Ole Larson's Folks

Family History by George Larson

With Myers, Moen, Drayer, Colby, Samuelson, Sprung, and others

Featured articles below. Also, be sure to visit the Family Tree

About halfway between Onawa and Oskaloosa (my primary interest in this post) lies the town of Carroll, IA. Carroll is the burial place of Thiel’s great-grandparents, Philip Beechel (1849-1922) and Mary Eleanor Mohler (Beechel). Philip was born in Alsace-Lorraine, a region of eastern France where most residents spoke (and still speak) German. Presumably, his family were German speakers, as his wife was part of a long line of “German Baptist Brethren” from the Pennsylvania Dutch country, dating back to about 1700. See this…

A loop through western and central Iowa rounded out my 2014 mini-journey. The city of Onawa, south of Sioux City on the Missouri River, was the home of my great-grandparents Stephen B Myers (1848-1917) and Helen (Colby) Myers. Stephen Myers was a long-time official of Monona County, and may well have worked in the county courthouse, from the time it was built (1892) until his retirement. The building was renovated in the 1990s. On visiting the public library, I was told by a librarian…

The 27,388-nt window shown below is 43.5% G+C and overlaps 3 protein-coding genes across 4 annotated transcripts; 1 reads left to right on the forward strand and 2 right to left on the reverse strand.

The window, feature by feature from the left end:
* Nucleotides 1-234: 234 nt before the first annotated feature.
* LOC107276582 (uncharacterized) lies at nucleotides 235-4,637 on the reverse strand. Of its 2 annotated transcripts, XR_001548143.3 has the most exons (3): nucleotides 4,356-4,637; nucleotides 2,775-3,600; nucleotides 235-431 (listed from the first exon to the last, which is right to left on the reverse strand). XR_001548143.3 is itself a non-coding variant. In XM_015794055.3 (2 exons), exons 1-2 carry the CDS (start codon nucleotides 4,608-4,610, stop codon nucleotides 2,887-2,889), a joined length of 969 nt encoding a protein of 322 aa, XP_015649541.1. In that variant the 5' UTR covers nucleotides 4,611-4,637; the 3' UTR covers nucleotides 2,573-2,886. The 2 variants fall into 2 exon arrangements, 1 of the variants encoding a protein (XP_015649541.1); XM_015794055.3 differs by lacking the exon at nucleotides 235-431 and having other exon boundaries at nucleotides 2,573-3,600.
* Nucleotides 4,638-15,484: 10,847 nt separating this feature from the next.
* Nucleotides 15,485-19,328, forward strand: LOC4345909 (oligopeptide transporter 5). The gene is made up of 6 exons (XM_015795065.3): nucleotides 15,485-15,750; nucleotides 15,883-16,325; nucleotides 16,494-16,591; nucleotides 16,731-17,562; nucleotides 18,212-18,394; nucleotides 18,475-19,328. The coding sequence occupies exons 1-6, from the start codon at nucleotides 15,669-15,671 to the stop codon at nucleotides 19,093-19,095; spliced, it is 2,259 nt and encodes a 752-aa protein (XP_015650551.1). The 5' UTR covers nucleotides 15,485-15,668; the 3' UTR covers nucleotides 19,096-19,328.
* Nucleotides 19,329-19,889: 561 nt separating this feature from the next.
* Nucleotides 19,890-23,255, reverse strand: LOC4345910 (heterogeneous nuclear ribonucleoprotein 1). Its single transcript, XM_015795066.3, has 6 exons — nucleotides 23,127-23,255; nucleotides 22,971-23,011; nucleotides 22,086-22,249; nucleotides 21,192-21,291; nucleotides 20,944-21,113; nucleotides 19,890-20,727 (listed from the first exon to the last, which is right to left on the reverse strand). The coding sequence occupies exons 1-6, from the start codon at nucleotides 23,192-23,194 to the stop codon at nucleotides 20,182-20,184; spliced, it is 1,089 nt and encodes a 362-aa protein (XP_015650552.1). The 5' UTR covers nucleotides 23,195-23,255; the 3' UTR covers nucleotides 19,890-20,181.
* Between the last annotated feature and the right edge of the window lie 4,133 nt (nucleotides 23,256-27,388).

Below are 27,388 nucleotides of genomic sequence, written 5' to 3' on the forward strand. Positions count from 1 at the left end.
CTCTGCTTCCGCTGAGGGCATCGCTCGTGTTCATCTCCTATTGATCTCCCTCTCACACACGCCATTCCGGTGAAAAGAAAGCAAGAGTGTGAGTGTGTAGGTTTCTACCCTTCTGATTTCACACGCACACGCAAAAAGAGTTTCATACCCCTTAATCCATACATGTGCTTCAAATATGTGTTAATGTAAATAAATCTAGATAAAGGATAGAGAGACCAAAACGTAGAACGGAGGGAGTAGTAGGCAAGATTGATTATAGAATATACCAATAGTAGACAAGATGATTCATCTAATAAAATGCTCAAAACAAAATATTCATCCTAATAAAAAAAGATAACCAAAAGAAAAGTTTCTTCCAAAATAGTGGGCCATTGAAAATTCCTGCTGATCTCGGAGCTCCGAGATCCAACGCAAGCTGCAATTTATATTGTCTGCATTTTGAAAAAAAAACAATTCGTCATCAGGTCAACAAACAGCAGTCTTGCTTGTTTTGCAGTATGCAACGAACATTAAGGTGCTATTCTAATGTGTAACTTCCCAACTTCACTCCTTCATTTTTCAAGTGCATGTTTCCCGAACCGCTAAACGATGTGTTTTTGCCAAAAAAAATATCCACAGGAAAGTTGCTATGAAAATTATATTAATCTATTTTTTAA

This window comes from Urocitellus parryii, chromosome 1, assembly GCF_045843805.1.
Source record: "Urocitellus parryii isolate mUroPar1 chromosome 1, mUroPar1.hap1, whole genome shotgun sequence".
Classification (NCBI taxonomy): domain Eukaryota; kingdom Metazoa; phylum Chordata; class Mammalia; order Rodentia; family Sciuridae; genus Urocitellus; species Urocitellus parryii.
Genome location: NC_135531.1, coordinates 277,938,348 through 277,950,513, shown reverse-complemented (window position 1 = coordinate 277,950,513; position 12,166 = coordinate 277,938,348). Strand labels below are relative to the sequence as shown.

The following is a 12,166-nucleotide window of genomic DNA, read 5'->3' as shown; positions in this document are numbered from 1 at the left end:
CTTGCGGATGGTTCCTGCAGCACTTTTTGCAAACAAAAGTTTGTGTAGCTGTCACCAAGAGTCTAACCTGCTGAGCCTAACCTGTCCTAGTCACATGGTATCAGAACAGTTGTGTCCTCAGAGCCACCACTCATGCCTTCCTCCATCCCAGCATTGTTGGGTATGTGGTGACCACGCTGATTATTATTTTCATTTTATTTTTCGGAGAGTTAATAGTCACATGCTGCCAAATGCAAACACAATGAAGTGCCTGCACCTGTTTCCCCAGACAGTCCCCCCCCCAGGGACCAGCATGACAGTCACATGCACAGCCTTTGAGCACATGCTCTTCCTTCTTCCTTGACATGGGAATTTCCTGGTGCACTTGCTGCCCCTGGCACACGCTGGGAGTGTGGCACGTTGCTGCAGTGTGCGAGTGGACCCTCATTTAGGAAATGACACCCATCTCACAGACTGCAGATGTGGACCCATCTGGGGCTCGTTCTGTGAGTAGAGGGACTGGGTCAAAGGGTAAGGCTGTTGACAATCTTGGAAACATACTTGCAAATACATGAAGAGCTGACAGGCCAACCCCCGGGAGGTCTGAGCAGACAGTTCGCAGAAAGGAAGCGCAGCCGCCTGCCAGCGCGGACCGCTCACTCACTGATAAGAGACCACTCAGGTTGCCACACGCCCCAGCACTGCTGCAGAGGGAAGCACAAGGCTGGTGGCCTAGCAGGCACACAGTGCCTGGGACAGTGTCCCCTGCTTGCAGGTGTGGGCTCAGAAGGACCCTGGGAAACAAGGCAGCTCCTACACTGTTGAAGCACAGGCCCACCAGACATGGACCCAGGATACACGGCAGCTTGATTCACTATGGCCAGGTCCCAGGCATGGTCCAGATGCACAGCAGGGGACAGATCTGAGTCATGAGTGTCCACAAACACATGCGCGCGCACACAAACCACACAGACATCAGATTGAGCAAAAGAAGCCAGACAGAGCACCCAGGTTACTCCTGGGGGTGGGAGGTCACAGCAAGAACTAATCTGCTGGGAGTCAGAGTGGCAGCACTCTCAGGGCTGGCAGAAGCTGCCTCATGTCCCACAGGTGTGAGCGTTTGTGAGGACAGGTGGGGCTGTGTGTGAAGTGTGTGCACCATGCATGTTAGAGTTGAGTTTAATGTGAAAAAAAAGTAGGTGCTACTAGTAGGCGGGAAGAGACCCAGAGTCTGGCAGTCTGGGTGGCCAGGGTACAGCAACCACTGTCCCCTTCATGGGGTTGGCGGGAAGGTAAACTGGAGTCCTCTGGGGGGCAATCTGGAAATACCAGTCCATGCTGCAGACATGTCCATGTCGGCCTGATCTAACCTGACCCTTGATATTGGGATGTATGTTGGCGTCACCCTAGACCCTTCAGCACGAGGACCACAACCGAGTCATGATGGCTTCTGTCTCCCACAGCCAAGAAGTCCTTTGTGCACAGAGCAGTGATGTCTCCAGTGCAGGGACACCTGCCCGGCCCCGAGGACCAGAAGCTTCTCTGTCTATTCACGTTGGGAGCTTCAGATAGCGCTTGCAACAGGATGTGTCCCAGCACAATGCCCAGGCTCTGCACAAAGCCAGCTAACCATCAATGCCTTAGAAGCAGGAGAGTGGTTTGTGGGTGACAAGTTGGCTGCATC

I was just launching into the Marte Forbrigd-Bø story when Thiel and I took another of our Amtrak excursions to see our grandchildren in Dubuque, Iowa. Similar to last year, I extended my own version of the trip to include some family-history exploration. This time, we took a different Amtrak route, the California Zephyr, which runs from the San Francisco Bay area to Chicago, by way of Salt Lake City and Denver. On the return trip, I stopped off in Lincoln, Nebraska, while…

Marte Bø, Chapter 12 To read Marte’s story from the beginning, click here. Why bring this up? None of our three twentieth-century sources even hint that seventeenth-century witch hysteria had any bearing on the deaths at Huskelien, much less those at Gallows Hill. There was apparently no mention of it in any of the documents, nor even in the folklore collected by our source authors. Or perhaps the authors, with their own modern biases, considered folklore on this topic unworthy of recording. In Europe as…

Marte Bø, Chapter 11 To read Marte’s story from the beginning, click here. As every mystery fan knows, a criminal needs three things: motive, means, and opportunity. In our 1694 “murder mystery,” opportunity was hardly an issue. Who could be more vulnerable than an old spinster, living alone in a small clearing, deep in the woods? The means are less clear. What power did Marte have over her son, that she could incite him to commit cold-blooded murder, of his own godmother, no less…

1 2 3 4 5 6 59